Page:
Two Afghan parliamentary candidates and 18 poll officials and campaign workers have been kidnapped in three separate incidents.
The Taliban are suspected of abducting the would-be MPs in eastern Laghman province and western Herat province.
The militants said they had seized the 18 poll officials and campaign workers in north-western Bagdhis province.
The Taliban have threatened to attack voters and election workers taking part in Saturday's parliamentary elections.
Washington is watching the poll closely, as US President Barack Obama prepares a war strategy review in December that is expected to consider the scale of plans to start withdrawing American troops from next year.
The poll is also seen as a test of credibility for Afghan President Hamid Karzai after last year's presidential elections, which he won despite a third of his votes being thrown out as fakes.
Security forces are setting up extra checkpoints across the country and are using sniffer dogs as they search every car heading along main roads into the capital, Kabul.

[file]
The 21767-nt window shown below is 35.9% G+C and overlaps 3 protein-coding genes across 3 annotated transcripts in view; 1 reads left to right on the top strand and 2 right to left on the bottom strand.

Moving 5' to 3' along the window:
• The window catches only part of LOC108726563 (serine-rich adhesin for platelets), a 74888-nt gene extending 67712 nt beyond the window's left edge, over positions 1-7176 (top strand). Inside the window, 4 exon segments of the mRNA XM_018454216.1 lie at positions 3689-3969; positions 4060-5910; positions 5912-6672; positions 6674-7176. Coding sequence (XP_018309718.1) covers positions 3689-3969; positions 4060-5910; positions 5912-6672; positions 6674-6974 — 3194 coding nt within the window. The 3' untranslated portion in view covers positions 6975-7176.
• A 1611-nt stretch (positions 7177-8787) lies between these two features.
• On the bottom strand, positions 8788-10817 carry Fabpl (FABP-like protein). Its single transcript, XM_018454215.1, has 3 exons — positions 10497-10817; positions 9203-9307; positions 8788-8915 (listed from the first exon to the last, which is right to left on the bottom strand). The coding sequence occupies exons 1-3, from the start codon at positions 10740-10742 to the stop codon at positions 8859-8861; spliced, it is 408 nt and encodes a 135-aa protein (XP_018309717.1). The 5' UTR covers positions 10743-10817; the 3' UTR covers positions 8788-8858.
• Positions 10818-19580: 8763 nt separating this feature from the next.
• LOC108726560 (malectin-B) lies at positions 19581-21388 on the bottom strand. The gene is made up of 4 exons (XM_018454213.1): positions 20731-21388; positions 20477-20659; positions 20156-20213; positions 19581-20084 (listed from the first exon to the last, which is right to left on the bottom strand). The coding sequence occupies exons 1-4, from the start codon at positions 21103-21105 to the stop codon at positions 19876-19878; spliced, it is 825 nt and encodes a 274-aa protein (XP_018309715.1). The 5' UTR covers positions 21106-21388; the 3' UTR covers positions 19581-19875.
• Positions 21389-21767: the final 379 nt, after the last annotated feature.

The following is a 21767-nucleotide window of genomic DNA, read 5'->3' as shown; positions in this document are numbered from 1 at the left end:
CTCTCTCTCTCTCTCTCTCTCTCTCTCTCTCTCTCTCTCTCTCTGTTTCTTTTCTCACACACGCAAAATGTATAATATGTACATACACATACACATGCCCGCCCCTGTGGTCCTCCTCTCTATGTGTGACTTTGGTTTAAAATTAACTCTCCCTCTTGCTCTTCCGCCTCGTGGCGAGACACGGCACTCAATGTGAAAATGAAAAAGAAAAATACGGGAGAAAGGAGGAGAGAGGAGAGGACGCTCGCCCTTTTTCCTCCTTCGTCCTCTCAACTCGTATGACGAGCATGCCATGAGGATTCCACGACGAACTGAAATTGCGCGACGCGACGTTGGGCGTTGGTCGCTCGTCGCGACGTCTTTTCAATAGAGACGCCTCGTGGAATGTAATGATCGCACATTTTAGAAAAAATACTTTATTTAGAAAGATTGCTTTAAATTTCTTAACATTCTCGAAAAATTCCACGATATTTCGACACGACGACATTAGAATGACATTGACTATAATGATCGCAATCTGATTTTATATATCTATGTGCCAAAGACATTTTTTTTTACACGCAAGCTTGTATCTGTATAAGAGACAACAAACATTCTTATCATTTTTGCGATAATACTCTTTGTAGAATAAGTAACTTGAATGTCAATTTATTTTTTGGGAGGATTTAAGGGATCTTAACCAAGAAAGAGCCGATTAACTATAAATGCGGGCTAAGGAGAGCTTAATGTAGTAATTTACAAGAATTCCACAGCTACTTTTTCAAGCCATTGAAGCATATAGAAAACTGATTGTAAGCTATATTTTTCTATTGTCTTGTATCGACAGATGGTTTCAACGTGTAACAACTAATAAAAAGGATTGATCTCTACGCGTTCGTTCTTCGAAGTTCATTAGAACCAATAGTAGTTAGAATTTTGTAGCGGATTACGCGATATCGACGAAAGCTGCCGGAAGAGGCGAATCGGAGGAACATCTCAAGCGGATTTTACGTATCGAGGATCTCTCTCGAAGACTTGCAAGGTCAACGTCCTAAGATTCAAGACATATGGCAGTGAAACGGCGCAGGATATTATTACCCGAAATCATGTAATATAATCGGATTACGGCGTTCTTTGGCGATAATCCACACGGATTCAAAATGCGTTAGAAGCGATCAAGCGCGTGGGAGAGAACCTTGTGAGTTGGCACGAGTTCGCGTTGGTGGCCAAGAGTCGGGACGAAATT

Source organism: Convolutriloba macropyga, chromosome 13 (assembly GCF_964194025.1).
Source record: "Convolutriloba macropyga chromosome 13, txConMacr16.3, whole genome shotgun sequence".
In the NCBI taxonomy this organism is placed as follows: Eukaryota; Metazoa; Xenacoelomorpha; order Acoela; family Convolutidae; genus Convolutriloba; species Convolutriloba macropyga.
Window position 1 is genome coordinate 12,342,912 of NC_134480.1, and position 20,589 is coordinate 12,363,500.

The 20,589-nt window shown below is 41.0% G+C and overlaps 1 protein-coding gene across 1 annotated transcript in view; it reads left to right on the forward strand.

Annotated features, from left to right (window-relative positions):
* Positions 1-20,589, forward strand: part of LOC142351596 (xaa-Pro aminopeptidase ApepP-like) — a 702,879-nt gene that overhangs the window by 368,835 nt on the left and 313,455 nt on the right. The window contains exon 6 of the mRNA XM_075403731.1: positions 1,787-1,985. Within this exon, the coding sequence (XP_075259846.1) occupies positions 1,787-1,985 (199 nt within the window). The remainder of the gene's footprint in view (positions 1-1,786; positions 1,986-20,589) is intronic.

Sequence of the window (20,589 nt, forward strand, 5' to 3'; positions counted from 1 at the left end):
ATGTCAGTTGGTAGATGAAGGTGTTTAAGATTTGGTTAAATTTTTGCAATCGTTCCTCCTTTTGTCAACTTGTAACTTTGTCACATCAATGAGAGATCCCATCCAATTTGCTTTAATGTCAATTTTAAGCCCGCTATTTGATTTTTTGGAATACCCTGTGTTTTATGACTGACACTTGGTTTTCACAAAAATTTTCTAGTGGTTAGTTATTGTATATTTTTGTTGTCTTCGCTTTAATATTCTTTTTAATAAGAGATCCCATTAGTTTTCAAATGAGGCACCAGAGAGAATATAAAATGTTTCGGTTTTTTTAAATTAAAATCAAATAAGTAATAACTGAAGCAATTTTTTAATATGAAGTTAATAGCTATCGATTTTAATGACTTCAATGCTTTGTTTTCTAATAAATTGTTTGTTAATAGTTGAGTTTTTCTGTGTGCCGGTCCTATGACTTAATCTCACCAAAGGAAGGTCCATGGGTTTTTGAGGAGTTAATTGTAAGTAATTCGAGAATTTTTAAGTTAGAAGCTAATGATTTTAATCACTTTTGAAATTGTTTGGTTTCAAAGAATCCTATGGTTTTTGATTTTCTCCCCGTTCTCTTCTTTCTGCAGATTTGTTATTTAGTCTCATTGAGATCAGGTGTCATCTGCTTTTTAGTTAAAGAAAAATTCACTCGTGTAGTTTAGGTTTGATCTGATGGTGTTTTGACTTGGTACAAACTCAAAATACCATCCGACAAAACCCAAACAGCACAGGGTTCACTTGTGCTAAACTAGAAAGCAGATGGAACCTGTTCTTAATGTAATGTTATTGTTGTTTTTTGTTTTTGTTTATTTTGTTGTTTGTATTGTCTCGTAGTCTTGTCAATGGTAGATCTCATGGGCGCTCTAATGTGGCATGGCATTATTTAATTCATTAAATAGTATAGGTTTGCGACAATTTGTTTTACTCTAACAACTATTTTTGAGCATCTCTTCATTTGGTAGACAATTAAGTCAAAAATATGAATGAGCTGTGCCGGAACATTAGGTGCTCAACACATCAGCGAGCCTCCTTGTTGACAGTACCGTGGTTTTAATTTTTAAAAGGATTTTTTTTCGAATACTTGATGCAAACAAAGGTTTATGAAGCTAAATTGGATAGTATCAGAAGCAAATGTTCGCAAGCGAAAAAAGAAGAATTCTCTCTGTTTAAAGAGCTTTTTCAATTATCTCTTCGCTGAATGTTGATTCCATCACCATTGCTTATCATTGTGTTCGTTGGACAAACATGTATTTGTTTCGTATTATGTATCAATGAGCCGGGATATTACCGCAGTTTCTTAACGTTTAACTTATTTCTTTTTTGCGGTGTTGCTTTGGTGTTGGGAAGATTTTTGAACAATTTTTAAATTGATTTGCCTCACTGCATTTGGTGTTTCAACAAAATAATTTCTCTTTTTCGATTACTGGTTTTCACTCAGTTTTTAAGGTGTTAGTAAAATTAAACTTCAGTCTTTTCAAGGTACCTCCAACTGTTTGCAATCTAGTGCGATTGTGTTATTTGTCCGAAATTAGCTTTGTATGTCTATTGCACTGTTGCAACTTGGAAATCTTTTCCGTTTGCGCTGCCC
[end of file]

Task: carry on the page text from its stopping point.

They are questioning anyone wearing a burka, as insurgents have previously hidden under the Islamic full-body robe to get past checkpoints.
A Taliban spokesman, Zabullah Mojahed, told the BBC they had kidnapped candidate Mawli Hayatullah in Laghman on Friday.
The militants also said they abducted the 18 poll officials and campaign workers in Bagdhis on Thursday.
It has also emerged that another candidate, Saifullah Mojadedi, was kidnapped in Herat by unknown armed men on Wednesday, according to the Electoral Complaints Commission.
The Taliban have been handing out letters warning voters to boycott the poll or risk reprisals.
Adding to concerns about fraud, police in Ningarhar province told the BBC they had found more than 600 suspected fake female voting cards at the home of a candidate's relative in the district of Niazyan.
And authorities said they seized thousands of fake voter cards in Kabul and the provinces of Ghazni and Ghor, reports news agency AP.
More than 2,500 candidates are standing for 249 seats in the lower house of parliament, the Wolesi Jirga.
Sixty-eight seats are reserved for women, who have been subjected to intense intimidation by the Taliban and other candidates, say human rights groups.
Up to 300,000 Afghan soldiers and police will guard the poll, backed up by nearly 150,000 foreign troops.
Preliminary results are to be announced on 22 September, with the final results due on 31 October.
There are more than 10 million registered voters, but the UN says a turnout of five to seven million would be a success, given the difficulty of holding a poll in the middle of a war.